Financial challenges can interfere with everyday life. They give you one more thing to worry about and try to figure out. But did you realize how much they impact your job?
Current research estimates that over 30 million American workers have financial challenges. This amounts to one in four workers who are impacted by the stress and dissatisfaction that comes from a compromised personal financial situation. Many of us are living paycheck to paycheck. So when things go awry at home, it can’t help but spill over into the workplace.
The latest figures from 2012 tell us that about one in five employees skipped work to take care of a pressing financial problem. According to this study done by Alliant, the average worker spends 15 minutes daily dealing with a personal financial situation. That adds up to 75 minutes per week or almost eight workdays during a year. That is a lot of lost productivity for employees.
So why does this matter? Stress whether it is due to relationships or money, keeps us from concentrating on the important things. Unchecked, it can interfere with health. Stress seems to worsen or increase the risk of chronic diseases such as obesity, heart disease, Alzheimer’s, diabetes, depression and asthma.
The price tag is clear. An employee who is stressed about money can cost a business about $400, mostly in the areas of reduced productivity and absenteeism.
For businesses, it is a smart idea to help employees get their finances in order. The link is close between financial health and employee wellness. A recent program started by Staples resulted in a 5.4 return on investment on money spent offering financial counseling and education for employees. It is smart business to help employees address financial issues.
There is often a lot of talk around the watercooler about financial issues. But moving that griping into an actionable situation is sometimes hard to do.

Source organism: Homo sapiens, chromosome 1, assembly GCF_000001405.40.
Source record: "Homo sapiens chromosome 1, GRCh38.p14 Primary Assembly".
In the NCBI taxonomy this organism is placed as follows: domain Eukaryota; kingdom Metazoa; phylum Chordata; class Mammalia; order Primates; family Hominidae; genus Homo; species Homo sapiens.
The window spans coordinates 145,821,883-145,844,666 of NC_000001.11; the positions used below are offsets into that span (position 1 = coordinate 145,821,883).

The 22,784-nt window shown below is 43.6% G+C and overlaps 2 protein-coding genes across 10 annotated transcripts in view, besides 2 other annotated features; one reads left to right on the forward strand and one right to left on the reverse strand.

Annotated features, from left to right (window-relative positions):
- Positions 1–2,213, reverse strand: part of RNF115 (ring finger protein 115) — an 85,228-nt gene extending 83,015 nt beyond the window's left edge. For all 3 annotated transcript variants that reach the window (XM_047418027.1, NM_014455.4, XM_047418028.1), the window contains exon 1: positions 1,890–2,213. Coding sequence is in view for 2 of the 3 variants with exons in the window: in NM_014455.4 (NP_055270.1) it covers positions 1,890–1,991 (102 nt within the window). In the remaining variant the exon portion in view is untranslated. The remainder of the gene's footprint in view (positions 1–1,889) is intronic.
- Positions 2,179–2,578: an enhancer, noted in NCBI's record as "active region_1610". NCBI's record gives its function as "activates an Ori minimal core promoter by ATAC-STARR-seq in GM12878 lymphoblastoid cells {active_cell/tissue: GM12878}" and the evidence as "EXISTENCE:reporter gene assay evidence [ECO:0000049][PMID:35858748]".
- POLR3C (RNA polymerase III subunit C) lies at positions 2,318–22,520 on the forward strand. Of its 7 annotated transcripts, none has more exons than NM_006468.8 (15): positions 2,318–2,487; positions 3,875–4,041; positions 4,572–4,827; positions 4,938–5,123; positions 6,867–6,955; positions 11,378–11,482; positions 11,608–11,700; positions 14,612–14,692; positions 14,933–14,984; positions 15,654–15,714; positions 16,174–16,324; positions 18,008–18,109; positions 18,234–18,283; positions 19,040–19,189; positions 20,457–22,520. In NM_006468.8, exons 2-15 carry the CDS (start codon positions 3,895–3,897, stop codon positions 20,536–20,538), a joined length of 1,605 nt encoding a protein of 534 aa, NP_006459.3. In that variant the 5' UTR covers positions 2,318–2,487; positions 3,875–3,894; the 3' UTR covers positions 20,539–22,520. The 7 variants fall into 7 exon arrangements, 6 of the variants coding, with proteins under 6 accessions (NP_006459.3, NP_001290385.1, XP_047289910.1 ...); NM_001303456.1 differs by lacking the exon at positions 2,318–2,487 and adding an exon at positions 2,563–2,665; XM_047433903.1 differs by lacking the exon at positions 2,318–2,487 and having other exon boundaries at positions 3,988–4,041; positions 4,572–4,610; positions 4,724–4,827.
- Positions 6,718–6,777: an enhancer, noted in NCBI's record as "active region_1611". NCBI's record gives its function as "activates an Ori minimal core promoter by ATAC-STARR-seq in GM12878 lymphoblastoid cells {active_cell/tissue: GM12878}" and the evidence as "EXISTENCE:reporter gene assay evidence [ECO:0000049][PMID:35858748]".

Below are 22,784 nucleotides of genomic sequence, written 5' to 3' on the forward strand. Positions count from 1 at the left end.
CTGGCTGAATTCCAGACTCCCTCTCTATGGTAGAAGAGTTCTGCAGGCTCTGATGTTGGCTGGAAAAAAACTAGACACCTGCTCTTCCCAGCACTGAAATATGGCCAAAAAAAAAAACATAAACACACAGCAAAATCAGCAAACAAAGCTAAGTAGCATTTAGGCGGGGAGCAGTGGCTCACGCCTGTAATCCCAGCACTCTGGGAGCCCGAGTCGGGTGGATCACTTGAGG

Businesses can take positive steps to ensure their employees are financially secure. First, make sure that you have an open door policy when it comes to any kind of employee problems. You wouldn’t just tell folks to “deal with it” when it comes to health issues, but sometimes we give people that idea when we talk about finances. Keep in mind that it affects your business’s bottom line, so make sure they can come to you for advice.
This is where many businesses feel out of their element. Financial issues are complicated and personal. Find out where you can refer an employee for financial advice. Banks and credit unions often have educational programs to help folks get their finances in order. There are lots of online resources, but make sure resources are reliable. Check for resources that have extensions on their website addresses of .gov, .org, or .edu for financial education. If it says .com, you may be looking for something that will cost you in the long run.
Here in Fairbanks, many churches have financial educators. Churches are interested in spiritual health as well as financial health.
If you are a military family, there are people on Fort Wainwright or on Eielson who can help you get your finances straight.
We also have an excellent resource in the folks at Money Management International located at 250 South Cushman. They can help individuals build a budget, offer advice on reducing debt and help folks get their financial situation under control.
If you are looking for a short program on improving finances for a group, give us a yell here at Cooperative Extension, 474-7201. I often do classes on improving finances, getting out of debt and other topics that may be of interest to your group.
No matter how you plan to address it, taking positive steps toward changing your financial situation will help you reduce your stress level.
Roxie Rodgers Dinstel is associate director of Cooperative Extension Service, a part of the University of Alaska Fairbanks, working in cooperation with the U.S. Department of Agriculture. Questions or column requests can be e-mailed to her at firstname.lastname@example.org or by calling 907-474-7201